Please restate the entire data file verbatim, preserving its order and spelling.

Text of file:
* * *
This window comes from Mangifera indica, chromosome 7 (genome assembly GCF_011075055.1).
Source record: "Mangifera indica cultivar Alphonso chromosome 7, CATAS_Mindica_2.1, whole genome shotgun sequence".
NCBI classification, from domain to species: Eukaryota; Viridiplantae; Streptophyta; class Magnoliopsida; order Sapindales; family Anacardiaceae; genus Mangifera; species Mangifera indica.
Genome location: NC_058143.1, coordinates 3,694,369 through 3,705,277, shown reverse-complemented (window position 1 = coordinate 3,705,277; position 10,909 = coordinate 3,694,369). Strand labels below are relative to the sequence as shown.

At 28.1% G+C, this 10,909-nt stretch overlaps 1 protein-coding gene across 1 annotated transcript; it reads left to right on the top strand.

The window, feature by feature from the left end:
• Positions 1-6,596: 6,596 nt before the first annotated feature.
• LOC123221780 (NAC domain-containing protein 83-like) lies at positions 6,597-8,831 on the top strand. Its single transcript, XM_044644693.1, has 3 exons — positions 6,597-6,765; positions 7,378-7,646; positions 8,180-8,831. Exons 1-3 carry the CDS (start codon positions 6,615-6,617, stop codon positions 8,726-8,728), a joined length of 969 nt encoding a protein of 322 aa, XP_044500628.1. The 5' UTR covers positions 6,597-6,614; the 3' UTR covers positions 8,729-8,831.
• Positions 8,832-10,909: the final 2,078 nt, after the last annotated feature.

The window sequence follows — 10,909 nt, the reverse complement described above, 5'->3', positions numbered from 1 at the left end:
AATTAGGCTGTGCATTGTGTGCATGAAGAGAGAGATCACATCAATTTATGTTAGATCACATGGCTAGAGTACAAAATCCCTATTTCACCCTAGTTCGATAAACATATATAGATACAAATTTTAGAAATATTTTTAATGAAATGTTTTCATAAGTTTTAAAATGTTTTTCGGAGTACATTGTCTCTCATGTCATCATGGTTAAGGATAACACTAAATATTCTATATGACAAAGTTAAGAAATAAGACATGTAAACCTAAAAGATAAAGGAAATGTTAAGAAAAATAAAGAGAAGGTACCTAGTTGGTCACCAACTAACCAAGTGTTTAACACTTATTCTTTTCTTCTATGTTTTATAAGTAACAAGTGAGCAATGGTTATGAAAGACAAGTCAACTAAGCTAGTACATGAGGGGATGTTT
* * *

This window comes from Mangifera indica, chromosome 7 (genome assembly GCF_011075055.1).
Source record: "Mangifera indica cultivar Alphonso chromosome 7, CATAS_Mindica_2.1, whole genome shotgun sequence".
NCBI classification, from domain to species: Eukaryota; Viridiplantae; Streptophyta; class Magnoliopsida; order Sapindales; family Anacardiaceae; genus Mangifera; species Mangifera indica.
Genome location: NC_058143.1, coordinates 3,694,369 through 3,705,277, shown reverse-complemented (window position 1 = coordinate 3,705,277; position 10,909 = coordinate 3,694,369). Strand labels below are relative to the sequence as shown.

At 28.1% G+C, this 10,909-nt stretch overlaps 1 protein-coding gene across 1 annotated transcript; it reads left to right on the top strand.

The window, feature by feature from the left end:
• Positions 1-6,596: 6,596 nt before the first annotated feature.
• LOC123221780 (NAC domain-containing protein 83-like) lies at positions 6,597-8,831 on the top strand. Its single transcript, XM_044644693.1, has 3 exons — positions 6,597-6,765; positions 7,378-7,646; positions 8,180-8,831. Exons 1-3 carry the CDS (start codon positions 6,615-6,617, stop codon positions 8,726-8,728), a joined length of 969 nt encoding a protein of 322 aa, XP_044500628.1. The 5' UTR covers positions 6,597-6,614; the 3' UTR covers positions 8,729-8,831.
• Positions 8,832-10,909: the final 2,078 nt, after the last annotated feature.

The window sequence follows — 10,909 nt, the reverse complement described above, 5'->3', positions numbered from 1 at the left end:
AATTAGGCTGTGCATTGTGTGCATGAAGAGAGAGATCACATCAATTTATGTTAGATCACATGGCTAGAGTACAAAATCCCTATTTCACCCTAGTTCGATAAACATATATAGATACAAATTTTAGAAATATTTTTAATGAAATGTTTTCATAAGTTTTAAAATGTTTTTCGGAGTACATTGTCTCTCATGTCATCATGGTTAAGGATAACACTAAATATTCTATATGACAAAGTTAAGAAATAAGACATGTAAACCTAAAAGATAAAGGAAATGTTAAGAAAAATAAAGAGAAGGTACCTAGTTGGTCACCAACTAACCAAGTGTTTAACACTTATTCTTTTCTTCTATGTTTTATAAGTAACAAGTGAGCAATGGTTATGAAAGACAAGTCAACTAAGCTAGTACATGAGGGGATGTTT